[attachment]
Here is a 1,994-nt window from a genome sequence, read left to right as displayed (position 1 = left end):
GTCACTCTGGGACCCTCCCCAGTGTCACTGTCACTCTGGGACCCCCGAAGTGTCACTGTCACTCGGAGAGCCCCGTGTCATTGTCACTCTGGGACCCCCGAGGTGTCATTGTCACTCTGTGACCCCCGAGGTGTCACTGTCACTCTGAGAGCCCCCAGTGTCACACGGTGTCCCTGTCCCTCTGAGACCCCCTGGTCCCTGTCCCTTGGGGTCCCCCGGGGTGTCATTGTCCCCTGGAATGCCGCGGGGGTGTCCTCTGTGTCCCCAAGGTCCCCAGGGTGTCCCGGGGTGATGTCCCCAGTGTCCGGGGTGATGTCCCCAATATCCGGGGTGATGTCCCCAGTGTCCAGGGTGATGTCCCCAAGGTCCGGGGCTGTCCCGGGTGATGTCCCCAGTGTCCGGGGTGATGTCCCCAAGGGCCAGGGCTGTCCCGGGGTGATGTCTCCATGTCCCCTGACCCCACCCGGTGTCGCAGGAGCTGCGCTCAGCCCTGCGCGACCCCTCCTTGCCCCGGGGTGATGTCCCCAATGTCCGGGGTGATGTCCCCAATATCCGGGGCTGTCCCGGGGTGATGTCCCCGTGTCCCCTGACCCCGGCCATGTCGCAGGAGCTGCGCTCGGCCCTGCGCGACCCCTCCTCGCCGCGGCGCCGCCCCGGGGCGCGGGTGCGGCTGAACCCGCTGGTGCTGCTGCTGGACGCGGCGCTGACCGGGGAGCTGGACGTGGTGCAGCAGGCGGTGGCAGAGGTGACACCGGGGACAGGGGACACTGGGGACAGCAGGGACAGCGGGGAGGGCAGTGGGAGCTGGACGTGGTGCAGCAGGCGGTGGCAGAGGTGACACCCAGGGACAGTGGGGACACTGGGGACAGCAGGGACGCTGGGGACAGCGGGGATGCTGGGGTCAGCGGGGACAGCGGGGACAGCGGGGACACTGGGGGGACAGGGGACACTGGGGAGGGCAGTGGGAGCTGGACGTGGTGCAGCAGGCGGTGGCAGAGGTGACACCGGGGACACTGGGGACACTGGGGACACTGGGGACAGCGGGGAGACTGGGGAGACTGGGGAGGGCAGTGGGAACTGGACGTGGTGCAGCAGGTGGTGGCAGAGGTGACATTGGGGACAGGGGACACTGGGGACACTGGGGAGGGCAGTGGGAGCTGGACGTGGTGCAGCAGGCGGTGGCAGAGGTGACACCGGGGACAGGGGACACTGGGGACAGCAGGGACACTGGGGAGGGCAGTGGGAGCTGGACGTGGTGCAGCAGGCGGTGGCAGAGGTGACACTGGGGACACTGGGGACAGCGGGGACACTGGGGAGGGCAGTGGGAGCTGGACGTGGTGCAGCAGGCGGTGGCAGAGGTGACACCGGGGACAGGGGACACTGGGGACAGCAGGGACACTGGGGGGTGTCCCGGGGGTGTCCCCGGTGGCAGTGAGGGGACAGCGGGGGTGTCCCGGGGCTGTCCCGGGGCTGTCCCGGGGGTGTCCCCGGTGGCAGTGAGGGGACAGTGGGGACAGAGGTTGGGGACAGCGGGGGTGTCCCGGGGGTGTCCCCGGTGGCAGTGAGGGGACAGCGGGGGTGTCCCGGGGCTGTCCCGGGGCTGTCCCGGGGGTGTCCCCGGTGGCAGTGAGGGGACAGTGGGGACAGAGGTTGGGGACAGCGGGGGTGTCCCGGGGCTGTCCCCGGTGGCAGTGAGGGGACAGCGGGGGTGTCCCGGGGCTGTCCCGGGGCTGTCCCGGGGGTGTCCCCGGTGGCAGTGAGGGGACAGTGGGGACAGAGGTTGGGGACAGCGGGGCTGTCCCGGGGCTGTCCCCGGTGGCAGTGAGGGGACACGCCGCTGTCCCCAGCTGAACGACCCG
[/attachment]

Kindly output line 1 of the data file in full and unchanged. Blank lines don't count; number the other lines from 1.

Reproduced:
Here is a 1,994-nt window from a genome sequence, read left to right as displayed (position 1 = left end):